While online retailers are bound to eat into the market share of brick-and-mortar players, the pace at which they add share will slow down.
By Kritika Agrawal and Rakshita Sareen
While online retailers are bound to eat into the market share of brick-and-mortar players, the pace at which they add share will slow down. “We believe the incremental disruption of online retailers on physical retailers is reducing,” analysts at Jefferies wrote.
The share of online retailing is expected to go up to 8% by 2030 amounting to $170 billion from the current 3% or $18 billion. During this time, the Indian retail market is tipped to grow by 9% as unbranded and unorganised players lose market share.
One reason for this is that brick-and-mortar retailers are all rolling out an omnichannel model. In its annual report for 2017-18, Shoppers Stop said: “This year the company will focus on strengthening its e-commerce presence to build on the investments made over the last three years to drive more than 100% sales growth, and to create seamless experience across online and offline in order to drive digitally influenced store sales, as well as adoption of digital channels by store customers and on leveraging its partnership with Amazon.
Companies such as Arvind Fashions moved online with NNNOW, a virtual high street, where each brand from Arvind has its footprint and maintains its own website. Trent Ltd uses both Tata CLiQ and is completely omnichannel. Over 60% of the orders it delivers on Tata CLiQ come through the omnichannel process and products are picked up from the stores and delivered to customers.
Reliance Retail recently said the curated online fashion platform has built a strong base of loyal customers with two-thirds of the revenue originating from repeat customers. The company had said, way back in 2015, it was poised to launch multi-channel shopping for all formats as that would offer customers both choice and convenience. “The opportunity is to integrate an offline-online’ model which can truly differentiate the customer experience”, it had said.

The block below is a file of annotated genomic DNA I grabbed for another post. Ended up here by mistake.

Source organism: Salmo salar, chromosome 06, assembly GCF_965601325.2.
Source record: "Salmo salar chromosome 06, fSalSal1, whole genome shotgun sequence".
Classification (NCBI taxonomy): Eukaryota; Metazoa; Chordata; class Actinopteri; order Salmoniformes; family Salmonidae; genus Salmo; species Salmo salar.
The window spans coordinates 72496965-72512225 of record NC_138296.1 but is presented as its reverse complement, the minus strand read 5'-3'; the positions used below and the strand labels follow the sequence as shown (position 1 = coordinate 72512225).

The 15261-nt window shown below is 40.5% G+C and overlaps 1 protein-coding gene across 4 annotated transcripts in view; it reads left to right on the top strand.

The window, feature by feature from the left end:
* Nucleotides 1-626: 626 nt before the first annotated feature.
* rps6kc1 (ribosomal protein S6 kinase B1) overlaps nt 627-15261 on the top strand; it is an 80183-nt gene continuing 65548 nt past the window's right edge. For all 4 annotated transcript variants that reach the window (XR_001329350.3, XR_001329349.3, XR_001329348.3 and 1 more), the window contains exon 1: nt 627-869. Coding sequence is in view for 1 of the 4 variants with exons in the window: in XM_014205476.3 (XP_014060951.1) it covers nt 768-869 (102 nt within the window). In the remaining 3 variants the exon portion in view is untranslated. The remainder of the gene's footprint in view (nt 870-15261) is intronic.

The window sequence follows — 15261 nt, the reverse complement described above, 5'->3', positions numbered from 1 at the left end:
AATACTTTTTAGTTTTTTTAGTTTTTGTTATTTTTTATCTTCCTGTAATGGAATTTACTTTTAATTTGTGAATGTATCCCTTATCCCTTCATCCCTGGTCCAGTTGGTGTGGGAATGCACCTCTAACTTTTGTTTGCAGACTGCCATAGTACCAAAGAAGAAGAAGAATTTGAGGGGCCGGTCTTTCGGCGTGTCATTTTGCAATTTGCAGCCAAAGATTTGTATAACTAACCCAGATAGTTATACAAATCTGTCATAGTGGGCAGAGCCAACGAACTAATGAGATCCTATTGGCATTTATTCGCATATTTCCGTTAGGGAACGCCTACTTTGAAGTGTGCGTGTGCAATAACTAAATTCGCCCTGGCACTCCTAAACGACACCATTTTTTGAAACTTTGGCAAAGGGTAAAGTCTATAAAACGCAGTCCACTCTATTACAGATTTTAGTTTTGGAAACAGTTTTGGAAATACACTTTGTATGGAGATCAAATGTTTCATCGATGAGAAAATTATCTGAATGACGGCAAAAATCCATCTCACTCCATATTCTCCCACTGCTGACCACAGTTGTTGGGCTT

The government’s move to curb irrational pricing by online marketplaces which offer steep discounts will also help level the field.
In an interview after the changes in the FDI policy for e-retailers in late December 2018, Rakesh Biyani, joint MD, Future Retail, said the FDI-funded discounts had made it difficult for offline retailers and others to sell. “The changes will bring a level-playing field in many categories,” he had noted, adding that they would help local businesses build a robust model.
The impact of online retailing seen between FY14 and FY15 also coincided with discretionary slowdown, analysts at Jefferies noted. Though there was a pick-up in online funding during FY18 and FY19, growth in offline retail is strong, they said, suggesting that there was a good scope for both segments to co-exist.
If the share of online retail in India is to increase to about 8% by 2030, hitting $170 billion, it would imply a compounded growth of 21% over FY18-30.
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